Even if a Movie isn't Great, At Least the Creative Process is Almost Always Riveting

I get that it isn't cool to like Indiana Jones and the Kingdom of the Crystal Skull. To be honest, I remember almost nothing about the movie since I only saw it once right after it came out on video. I remember not loving it but also already being aware of the hate for it, it turned out better than my expectations. Everett on the other hand has seen it recently and adores it, but you should also understand he is seven and loves everything Indiana Jones. I think this one has a soft spot for him, because he got to see it with his grandparents.

Even if it isn't the most beloved of the series, I found Adam Chitwood's piece on Collider about the long development process of the movie to be fascinating. The movie was in the planning stages since the early '90s and for whatever reasons, George Lucas was obsessed with the idea that Indiana had to battle aliens. I get that the original three movies was a homage to the 1930s and 1940s adventure serials, but not really sure why they needed this iconic character to be in a homage to the 1950s creature features and alien invasion B-movies. It seems like Lucas' attachment to that concept may be part of the reason it took so long for the movie to start being filmed, because Steven Spielberg and Harrison Ford were less than thrilled with it.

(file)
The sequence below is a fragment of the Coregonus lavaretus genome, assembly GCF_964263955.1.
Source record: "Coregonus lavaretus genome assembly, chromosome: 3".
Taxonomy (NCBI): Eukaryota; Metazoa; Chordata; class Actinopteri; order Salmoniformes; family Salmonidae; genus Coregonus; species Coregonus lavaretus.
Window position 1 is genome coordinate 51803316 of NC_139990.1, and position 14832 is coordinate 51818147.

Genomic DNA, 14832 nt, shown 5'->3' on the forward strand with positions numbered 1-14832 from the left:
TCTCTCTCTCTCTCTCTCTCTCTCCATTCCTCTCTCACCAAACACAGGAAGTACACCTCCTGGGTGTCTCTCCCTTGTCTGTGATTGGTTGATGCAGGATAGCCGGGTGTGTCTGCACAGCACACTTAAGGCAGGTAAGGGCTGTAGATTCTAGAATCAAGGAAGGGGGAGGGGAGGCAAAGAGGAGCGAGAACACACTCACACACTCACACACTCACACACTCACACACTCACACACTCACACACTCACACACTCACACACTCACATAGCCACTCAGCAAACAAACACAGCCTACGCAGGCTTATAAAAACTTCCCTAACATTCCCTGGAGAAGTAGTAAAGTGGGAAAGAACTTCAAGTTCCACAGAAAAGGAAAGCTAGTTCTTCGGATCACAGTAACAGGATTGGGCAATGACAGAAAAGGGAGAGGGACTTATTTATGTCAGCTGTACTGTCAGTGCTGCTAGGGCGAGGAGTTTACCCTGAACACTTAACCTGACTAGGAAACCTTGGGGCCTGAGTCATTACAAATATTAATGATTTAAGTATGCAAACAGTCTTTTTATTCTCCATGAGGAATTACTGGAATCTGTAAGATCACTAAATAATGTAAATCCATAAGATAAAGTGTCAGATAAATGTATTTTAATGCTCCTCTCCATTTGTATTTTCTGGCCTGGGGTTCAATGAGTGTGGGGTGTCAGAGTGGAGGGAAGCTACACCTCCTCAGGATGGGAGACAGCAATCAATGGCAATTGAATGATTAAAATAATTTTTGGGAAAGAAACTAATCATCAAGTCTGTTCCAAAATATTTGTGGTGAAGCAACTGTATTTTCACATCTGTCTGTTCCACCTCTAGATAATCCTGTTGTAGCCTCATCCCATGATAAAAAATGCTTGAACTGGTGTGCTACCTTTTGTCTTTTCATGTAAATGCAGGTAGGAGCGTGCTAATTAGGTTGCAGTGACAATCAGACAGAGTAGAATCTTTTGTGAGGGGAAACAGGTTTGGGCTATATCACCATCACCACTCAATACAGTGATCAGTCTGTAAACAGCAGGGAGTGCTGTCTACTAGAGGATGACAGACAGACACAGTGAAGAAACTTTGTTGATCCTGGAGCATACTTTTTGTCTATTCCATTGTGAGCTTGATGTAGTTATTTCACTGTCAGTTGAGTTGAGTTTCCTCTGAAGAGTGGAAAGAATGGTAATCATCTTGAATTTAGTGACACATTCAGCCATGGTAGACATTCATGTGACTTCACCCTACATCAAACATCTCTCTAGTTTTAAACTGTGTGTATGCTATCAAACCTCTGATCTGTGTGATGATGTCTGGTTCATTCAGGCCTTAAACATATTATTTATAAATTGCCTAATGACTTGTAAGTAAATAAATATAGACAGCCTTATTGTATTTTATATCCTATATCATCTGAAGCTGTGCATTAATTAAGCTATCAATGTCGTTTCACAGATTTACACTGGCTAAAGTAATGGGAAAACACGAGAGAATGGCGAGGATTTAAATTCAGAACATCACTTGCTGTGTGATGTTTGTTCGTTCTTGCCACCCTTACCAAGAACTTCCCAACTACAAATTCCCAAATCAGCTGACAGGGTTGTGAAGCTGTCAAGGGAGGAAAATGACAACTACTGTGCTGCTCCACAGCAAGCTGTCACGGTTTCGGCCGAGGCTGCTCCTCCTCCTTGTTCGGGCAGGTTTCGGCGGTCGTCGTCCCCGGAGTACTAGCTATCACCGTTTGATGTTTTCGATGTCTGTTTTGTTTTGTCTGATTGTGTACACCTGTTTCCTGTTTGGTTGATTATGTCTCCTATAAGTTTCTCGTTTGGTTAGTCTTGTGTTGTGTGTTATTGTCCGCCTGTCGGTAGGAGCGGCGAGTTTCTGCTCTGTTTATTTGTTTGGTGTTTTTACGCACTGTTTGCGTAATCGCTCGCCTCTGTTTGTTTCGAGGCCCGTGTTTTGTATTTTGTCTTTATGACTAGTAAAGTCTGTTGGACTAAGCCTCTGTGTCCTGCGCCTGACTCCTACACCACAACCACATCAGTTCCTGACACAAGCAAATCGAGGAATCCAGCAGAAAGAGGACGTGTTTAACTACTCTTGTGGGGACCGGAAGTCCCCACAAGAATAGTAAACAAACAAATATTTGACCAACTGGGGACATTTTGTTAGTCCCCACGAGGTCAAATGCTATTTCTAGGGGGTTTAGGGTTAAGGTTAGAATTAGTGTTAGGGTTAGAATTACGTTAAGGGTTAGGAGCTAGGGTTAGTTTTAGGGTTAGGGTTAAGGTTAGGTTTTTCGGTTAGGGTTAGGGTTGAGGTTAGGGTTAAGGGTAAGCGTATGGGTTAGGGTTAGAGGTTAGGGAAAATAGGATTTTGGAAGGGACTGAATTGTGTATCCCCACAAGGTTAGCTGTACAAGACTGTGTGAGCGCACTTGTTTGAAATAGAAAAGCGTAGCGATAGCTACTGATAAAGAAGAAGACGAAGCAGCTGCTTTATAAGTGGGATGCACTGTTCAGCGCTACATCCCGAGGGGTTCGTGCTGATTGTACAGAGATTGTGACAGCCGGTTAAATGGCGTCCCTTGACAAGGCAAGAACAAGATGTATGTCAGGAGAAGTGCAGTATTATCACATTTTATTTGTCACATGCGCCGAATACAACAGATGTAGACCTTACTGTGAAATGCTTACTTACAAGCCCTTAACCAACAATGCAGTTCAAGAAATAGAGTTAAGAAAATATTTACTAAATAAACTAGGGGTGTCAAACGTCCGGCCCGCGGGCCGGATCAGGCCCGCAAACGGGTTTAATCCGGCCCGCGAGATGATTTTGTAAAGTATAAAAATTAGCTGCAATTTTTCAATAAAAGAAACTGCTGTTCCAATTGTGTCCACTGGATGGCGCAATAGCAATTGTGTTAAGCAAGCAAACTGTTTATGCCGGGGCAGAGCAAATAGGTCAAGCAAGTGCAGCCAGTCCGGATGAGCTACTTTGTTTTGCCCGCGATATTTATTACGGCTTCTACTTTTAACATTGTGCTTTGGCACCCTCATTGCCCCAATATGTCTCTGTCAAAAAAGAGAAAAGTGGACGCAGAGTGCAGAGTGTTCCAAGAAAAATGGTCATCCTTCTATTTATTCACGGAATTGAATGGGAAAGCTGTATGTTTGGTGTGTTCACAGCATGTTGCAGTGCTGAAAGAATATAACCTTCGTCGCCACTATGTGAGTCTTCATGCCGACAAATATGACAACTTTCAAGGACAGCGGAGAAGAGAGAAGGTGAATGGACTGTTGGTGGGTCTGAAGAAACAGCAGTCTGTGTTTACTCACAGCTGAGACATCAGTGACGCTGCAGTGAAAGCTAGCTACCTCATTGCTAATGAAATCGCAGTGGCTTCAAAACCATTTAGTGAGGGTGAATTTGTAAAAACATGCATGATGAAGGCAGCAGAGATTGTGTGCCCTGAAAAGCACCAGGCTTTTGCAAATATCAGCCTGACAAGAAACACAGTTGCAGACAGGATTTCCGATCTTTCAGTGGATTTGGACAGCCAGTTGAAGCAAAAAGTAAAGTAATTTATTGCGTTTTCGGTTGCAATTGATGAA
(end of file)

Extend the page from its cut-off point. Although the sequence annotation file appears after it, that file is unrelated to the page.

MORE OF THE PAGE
Despite what we ended up getting, I'd say at least it wasn't our whip-cracking hero up against Martians like the original concept seemed to promise. Though to be fair, the series has always been heavily influenced by pulp with plots revolving around magic rocks and spirits that can melt your face. It was never intended to be grounded in reality.

The most fascinating thing to me is seeing how long it took to develop the film and how it evolved over almost two decades before it was released. It went through several different screenwriters and each one seemed to contribute since parts of their scripts made it to the final production, but there was only one screenwriter credit in the end. I also find it fascinating that since Spielberg is the lone director of this series that we always see it as his baby, but it becomes clear from this article that Lucas may have had a stronger hand in all the actual stories in the series. It is a reminder that when we heap blame or praise on a filmmaker or writer that there may be several uncredited factors and individuals

The piece really demonstrate how much work it takes and how it is miracle for any movies to finally get released. It is easy to be critical of a plot or disparage a movie for its budget or find numerous issues, but the reality is, there are so any moving parts that make it near impossible for any movie to come together. It happens all the time so we take it for granted, but I really love reading or hearing about these peeks behind the curtain to learn about how the process unfolds.

The movie may not be great but the development history is gripping and a nice lesson in the challenges of movie making magic.